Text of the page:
Willie Nelson started writing songs when he was a little boy, in a notebook he labeled “Willie Nelson’s Songs.” And he just kept writing them.
He wanted to be a country singer, so he went to Nashville. Producers there didn’t much like his voice, but they loved his lyrics. So other artists got some big hits recording the songs that Willie wrote.
There was “Night Life” for Ray Price, which may be the most-covered country song of all time. And there was “Funny How Time Slips Away” for Billy Walker, “Hello Walls” recorded by Faron Young, and “Pretty Paper,” which Roy Orbison made famous.
There was “Crazy,” sung by Patsy Cline. It’s number 85 on Rolling Stone’s list of the 500 Greatest Songs of All Time. Willie was a successful songwriter, but he wanted to perform. He decided that might happen back in Texas.
He thrived in Texas. That’s where Willie Nelson put together the mix of music he loved to play. Some called it “outlaw country” because it was different from the country music coming out of Nashville.
But it was more than that. Willie began to work in different musical styles. He did lots of work with other artists. On the album “Half Nelson,” Willie sings duets with Merle Haggard, Lacy J. Dalton, Neil Young, Mel Tillis, Ray Charles, Julio Iglesias, Carlos Santana, Leon Russell, and George Jones. There’s also a track where Willie harmonizes with a 1947 Hank Williams recording.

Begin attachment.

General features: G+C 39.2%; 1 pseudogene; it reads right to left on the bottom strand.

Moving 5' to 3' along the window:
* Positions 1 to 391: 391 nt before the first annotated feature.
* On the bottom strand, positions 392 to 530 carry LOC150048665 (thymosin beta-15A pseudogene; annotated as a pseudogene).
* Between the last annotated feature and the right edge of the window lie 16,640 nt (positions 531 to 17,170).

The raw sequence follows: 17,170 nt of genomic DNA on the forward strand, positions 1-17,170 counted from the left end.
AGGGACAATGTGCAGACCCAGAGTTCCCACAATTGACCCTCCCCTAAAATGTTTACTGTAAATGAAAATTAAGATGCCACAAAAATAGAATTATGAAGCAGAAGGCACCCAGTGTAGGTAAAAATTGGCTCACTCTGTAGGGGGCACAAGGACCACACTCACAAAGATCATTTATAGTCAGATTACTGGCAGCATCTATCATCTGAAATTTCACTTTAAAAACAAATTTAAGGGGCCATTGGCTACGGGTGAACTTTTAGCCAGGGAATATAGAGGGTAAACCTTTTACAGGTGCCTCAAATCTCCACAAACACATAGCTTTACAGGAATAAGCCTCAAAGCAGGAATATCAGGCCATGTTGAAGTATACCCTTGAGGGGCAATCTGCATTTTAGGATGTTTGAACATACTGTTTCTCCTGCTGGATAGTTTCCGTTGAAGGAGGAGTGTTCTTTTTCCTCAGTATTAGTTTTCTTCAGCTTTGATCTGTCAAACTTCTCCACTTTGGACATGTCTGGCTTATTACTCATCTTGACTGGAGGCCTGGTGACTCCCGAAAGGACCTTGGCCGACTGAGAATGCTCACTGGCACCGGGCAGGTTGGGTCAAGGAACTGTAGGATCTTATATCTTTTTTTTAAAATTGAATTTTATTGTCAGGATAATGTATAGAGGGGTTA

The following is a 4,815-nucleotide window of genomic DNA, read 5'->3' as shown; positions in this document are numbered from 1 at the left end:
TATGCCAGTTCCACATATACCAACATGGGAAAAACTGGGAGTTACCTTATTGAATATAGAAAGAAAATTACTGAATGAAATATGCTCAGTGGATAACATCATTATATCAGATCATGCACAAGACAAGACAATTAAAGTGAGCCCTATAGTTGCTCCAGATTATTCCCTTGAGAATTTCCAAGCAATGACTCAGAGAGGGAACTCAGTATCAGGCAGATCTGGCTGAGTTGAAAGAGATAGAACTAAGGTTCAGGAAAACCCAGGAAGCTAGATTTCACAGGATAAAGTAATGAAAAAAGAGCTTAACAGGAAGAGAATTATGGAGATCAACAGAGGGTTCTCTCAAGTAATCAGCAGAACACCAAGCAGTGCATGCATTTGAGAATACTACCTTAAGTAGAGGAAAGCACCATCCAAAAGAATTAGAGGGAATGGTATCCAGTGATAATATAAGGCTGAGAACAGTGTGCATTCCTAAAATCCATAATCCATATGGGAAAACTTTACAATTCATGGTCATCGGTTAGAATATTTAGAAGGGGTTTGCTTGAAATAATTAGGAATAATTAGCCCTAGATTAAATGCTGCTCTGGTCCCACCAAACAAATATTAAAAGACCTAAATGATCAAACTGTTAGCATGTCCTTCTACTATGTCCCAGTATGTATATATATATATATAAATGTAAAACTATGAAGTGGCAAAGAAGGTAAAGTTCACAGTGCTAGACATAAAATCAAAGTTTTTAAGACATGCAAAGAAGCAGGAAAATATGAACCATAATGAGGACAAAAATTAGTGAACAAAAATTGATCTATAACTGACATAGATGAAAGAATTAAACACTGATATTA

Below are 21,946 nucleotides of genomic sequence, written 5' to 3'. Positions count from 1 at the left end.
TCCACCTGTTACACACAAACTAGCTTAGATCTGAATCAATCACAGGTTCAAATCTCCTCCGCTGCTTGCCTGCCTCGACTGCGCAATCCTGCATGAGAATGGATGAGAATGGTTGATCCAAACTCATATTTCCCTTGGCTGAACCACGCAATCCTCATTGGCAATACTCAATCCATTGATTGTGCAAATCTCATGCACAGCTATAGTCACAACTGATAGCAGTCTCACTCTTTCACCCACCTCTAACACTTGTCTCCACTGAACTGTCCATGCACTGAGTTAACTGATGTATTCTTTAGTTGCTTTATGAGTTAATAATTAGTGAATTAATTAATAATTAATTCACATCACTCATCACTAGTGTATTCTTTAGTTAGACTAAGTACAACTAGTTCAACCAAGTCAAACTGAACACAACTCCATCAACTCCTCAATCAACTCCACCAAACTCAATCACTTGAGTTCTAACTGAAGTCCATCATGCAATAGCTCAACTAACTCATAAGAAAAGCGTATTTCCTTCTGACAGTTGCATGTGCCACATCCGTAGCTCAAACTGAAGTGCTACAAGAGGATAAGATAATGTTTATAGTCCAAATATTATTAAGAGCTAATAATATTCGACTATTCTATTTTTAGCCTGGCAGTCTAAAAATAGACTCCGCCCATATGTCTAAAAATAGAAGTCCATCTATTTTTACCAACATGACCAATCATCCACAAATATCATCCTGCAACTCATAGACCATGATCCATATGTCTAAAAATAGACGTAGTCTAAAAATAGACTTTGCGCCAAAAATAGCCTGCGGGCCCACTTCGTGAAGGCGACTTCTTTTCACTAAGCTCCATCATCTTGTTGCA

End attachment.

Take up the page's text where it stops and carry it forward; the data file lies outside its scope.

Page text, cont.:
Willie was playing music he loved and writing songs, too. His career took off.
Willie Nelson Rule Nr 1: Look for the mix of things that makes you unique.
Willie Nelson Rule Nr. 2: Find an environment that lets you develop the mix.
No matter how famous he got, Willie was always generous. In 1985, along with John Mellencamp, and Neil Young, he started Farm Aid to help family farmers. That generosity would be repaid when the IRS slapped Nelson with a $16.7 million tax bill and confiscated his property.
The government tried to sell the property at auction, but a funny thing happened. Farmers from all over America showed up and urged people not to bid. Old friends bought up property after property so they could sell it back to Nelson when he’d put the tax troubles behind him.
Sometimes the good guys win.